As the CM of the province, it is indeed Mr. Khattak’s prerogative to delegate legislative topics to his subordinates. However, I wonder if he was just as concerned about the overstepping of gender boundaries when a bunch of men decided to usurp a woman’s right to decide who represents her in the Provincial Assembly that he was himself the head of?

On May 13, 2013, I had travelled to Lahore just to be able to vote – and vote for PTI. I was then out in the street in Karachi, demanding re-election in NA-250. But the party just keeps disappointing me again and again. I know that many PTI supporters, some genuinely well-meaning and respectful men, will respond to my tweets about this statement and this blog with some sort of opaque explanations, but the message is clear: the one certain change that is coming is that women can talk, until they decide to challenge men on topics of consequence. Thank you PTI for that reminder.

Published in The Express Tribune Blogs here: http://blogs.tribune.com.pk/story/21477/pti-just-keeps-disappointing-mr-cm-that-wasnt-insulting-enough/

Malala Yousufzai and the league of extraordinary Pakistani women

There was the face of one woman in that room that could quash all the misgivings that one has about Malala Yousufzai’s “backstory”. No, it wasn’t 16-year-old Malala’s herself, it was her mother’s.

Minutes after Malala began her magnificent speech at the United Nations General Assembly this Friday, the camera cut to the face of her proud parents. Her father smiled like a man who had won a battle he had fought his entire life. Her mother, in her plain white dupatta and light green shalwar qameez, sat next to him wiping a tear that fell out of her right eye.

Since October 9, 2012, one of the many dark days in Pakistani history, we have heard as many views on Malala as we have avenues of information – newspapers, television shows, social media etc. The dominant view seems to be “she’s too confident to be doing this on her own, somebody must be supporting her.” I tried hard to understand that viewpoint, even though what matters most to me is not the agenda of those supposedly “propping” her up but the fact that that agenda is the right one.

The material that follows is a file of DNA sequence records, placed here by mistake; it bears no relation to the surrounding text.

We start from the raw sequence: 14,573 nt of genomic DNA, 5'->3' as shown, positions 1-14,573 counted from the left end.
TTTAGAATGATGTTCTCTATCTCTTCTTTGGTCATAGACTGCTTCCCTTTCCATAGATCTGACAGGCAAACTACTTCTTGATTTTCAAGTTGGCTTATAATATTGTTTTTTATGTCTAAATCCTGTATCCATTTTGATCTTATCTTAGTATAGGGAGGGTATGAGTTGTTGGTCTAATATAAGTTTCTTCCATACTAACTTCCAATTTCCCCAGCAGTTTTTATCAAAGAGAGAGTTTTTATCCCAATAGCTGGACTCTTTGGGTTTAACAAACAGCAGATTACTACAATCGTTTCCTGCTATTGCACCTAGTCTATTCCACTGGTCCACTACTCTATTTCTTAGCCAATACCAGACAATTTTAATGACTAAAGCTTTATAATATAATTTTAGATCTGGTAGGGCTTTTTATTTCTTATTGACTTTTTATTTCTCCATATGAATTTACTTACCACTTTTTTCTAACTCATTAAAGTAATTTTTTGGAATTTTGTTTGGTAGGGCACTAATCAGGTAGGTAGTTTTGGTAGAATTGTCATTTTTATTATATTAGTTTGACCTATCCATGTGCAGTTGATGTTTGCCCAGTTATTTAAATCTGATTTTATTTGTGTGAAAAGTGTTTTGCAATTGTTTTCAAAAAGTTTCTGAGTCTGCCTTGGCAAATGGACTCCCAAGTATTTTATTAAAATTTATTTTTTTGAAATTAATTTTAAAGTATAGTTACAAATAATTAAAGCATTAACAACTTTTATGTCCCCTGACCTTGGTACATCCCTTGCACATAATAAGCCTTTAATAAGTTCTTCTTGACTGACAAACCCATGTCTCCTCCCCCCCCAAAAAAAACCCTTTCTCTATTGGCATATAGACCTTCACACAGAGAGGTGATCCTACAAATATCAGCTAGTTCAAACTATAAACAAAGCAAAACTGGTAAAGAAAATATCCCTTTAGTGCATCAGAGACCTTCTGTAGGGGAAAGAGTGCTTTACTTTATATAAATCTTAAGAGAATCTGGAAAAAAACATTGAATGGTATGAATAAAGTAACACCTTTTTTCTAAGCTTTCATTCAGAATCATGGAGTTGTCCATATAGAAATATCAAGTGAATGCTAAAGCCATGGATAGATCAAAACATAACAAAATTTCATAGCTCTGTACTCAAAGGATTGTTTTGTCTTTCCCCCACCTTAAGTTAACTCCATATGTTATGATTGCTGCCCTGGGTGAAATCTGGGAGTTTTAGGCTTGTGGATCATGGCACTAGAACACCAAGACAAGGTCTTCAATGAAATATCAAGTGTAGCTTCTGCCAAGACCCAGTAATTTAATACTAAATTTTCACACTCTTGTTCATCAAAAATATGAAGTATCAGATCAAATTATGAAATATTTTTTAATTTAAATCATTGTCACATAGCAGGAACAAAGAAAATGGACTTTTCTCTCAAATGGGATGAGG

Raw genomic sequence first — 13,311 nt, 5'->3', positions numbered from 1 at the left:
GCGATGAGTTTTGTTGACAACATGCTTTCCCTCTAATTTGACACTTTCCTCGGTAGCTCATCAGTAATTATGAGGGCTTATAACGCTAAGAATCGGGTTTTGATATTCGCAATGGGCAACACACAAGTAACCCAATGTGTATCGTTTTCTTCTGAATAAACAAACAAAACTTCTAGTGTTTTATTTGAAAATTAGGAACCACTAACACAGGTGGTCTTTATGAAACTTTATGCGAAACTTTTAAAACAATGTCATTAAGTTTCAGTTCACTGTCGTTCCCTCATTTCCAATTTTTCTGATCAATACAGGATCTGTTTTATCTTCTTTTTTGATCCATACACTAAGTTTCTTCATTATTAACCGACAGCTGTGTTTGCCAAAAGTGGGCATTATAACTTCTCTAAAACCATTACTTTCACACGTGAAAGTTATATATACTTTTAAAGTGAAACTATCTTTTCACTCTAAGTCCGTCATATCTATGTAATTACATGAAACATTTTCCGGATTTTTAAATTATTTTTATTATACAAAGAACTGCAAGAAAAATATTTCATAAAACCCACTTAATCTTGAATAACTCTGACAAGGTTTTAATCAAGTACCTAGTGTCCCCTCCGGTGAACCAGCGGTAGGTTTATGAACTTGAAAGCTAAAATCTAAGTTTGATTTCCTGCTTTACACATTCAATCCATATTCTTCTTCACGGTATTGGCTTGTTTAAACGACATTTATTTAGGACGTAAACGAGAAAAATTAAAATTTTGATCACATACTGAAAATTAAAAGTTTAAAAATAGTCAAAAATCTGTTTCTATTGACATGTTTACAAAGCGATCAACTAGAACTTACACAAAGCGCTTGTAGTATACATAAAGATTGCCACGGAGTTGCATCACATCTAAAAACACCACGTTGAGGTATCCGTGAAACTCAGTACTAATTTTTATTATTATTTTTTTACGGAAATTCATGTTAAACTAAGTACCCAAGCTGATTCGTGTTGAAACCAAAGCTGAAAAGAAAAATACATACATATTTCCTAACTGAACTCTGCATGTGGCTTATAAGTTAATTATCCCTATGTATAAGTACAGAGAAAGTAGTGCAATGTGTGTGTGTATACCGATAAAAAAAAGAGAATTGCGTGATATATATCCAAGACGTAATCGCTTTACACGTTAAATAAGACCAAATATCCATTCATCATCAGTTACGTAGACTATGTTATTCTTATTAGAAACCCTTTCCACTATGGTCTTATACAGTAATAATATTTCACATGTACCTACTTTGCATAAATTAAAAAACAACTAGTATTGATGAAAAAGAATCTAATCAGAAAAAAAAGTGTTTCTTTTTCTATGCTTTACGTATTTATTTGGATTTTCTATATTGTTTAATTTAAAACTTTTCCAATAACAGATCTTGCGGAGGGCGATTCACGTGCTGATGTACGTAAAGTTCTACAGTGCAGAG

On July 12, 2013, when a young Pakistani woman wowed the entire world by her simple yet powerful views, I let go of trying to look logically at the other view – I saw that tear that fell out of Malala’s mother’s eye and I felt what had caused it, and everything fell into place. Malala’s mother, purported to be a CIA agent, was crying because the little girl who she had carried in her womb for 9 months and nurtured for 15 years was finally able to speak with her characteristic vigour after surviving a bullet to her head. Ask a mother what that must feel like. Ask her if she would still care for a damned foreign agency when her own flesh and blood is battling for life.

Why is it so difficult for us to believe that one of our own, somebody from a small town in Swat, can be so eloquent and incredibly intelligent? Why can’t a 16-year-old, whose father trained her her entire life to be a fighter for education, be that fantastic a speaker? Why can’t a little girl who has spent her entire life under the shadow of crushing militancy have the undeterred spirit that Malala has? Why is that so impossible for us to fathom?

My question to all those conspiracy theorists is this: if not her, then who? If not the girl who was named after Malalai of Maiwand, then who? If not the little child who was deprived of an education she so dearly loved, then who?